Central to our health is our heart. This week we will be exploring the work of Dr. Kenneth Cooper MD. Dr. Cooper coined the word, aerobic, and launched America into a new form of activity called, aerobics, back in the 1960s. He began his research while he was a colonel in the Air Force. Devising a timed mile jog, he found that being able to jog a 12-minute mile correlated with heart health. Additionally, Cooper popularized the term “training effect” and found this form of exercise strengthened the heart and lungs and allowed the body to receive oxygenated blood quicker and more efficiently. His first book was published in 1968, Aerobics. Dr. Cooper continues his work, in Dallas Texas, at the age of 89 years.
Continuing our theme of self-care and building on the 9 Lessons Learned from the Blue Zones, Dr. Cooper’s work expands on our knowledge of self-care. It has been said that the kitchen is the heart of the home. It is where everyone passes through receiving nourishment and connection – it fuels the bodies, minds and souls of friends and families. The heart can be compared to this metaphor, in that everything passes through it and receives nourishment.
The ongoing practice of self-care involves taking care of our hearts from several different perspectives. Whether through Natural Movement, that we learned from the Blue Zones, or by purposeful activity planning for heart healthy activities, the need for caring for our hearts is ongoing. Further integrating the 9 Lessons Learned, into this discussion, the nourishment of the heart is vital. Recalling the discussion of Plant Slant, fruits and vegetables bring a wealth of nourishment and especially potassium to enable the heart to pump.
Additionally, the previous discussion of the lessons of Down Shifting, highlights the importance of daily relaxation practices to maintain the strength of the heart. Another metaphor that demonstrates the significance of Down Shifting is imagining returning home at night and not turning off your car. By keeping the engine revving at a high speed, very soon you will negatively damage the engine and it will need costly repair work.
In this moment, when we are all readjusting to the re- opening of our communities, is a special opportunity to first pause and examine the belief that you are worthy of self-care. Can you give yourself permission to be aware of your body, mind and spirit’s unique needs and how to meet them? Over the next few weeks, or months, take time to check in with yourself to assess and change, if necessary, how you are practicing self-care. Additionally, during this time of transition, you may want to spend time reflecting on how each of the 9 Lessons Learned impacts your heart.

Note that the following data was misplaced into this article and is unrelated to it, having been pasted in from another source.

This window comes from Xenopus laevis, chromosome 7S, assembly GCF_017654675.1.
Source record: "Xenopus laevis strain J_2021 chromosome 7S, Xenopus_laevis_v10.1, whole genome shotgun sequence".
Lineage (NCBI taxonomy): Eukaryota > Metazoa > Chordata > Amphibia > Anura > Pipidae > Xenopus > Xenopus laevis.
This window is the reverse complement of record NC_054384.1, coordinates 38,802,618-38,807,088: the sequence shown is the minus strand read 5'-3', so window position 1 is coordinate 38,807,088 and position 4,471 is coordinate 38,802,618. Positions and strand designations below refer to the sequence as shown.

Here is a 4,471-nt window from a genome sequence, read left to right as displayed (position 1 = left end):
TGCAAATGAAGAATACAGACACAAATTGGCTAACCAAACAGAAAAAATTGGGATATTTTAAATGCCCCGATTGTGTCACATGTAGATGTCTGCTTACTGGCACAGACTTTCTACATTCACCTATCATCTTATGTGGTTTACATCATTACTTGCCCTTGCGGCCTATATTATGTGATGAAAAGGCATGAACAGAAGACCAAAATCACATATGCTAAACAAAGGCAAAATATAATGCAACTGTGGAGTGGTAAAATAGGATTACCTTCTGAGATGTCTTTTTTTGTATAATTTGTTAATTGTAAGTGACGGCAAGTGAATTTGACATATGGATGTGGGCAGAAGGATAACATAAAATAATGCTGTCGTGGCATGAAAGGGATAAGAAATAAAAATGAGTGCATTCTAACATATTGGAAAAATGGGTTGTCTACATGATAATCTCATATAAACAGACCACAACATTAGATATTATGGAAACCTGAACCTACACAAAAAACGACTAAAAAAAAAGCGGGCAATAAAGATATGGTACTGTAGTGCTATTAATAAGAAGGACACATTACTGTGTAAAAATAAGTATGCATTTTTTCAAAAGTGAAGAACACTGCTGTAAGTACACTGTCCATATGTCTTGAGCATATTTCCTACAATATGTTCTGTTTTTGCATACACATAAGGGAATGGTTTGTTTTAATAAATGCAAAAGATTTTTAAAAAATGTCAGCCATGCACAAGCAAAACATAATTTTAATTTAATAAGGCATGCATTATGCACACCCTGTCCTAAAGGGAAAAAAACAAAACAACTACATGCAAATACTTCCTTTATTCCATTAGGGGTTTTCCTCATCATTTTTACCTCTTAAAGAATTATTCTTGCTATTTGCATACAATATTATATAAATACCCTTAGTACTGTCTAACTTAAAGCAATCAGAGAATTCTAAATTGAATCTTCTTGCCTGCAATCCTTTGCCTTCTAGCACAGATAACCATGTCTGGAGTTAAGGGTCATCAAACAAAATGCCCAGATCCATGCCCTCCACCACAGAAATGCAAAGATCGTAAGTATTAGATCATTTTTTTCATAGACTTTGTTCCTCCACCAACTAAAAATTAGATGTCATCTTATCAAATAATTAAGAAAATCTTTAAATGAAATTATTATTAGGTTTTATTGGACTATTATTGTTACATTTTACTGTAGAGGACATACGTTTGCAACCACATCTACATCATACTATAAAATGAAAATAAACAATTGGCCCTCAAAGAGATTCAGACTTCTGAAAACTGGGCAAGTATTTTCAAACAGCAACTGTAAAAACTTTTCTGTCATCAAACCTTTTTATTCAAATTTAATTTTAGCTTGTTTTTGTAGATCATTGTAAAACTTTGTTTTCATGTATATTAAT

The need for self-care is ongoing.
Heart health is a lifestyle.
Nourishment for the heart comes in various forms, including family, friends and creating the right tribe.
Be heart friendly.
Make natural movement part of your everyday.
Enrich spiritual practices.
Things to Limit
Sitting on the sidelines of life for too long.
Going through life without purpose.
Keeping your foot on the accelerator.
Quote of the Week
“The best and most beautiful things in the world cannot be seen or even touched - they must be felt with the heart.”
~ Helen Keller
Perfection is not the goal. Each one of us is in a different place regarding our self- care and our re-entry into our communities. Building on our strengths, each one of us can positively impact our heart health – mentally, physically and spiritually. Do what you can do!
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The paraDocs are Dr. Francis L. Battisti, PhD, Psychotherapist, Distinguished Psychology Professor and former Executive V.P and Chief Academic Officer and Dr. Helen E. Battisti PhD, RDN, CDN, Chief Nutrition Officer, at SpNOD, Health Promotion Specialist, Research and Clinical Registered Dietitian Nutritionist and former Assistant Professor.
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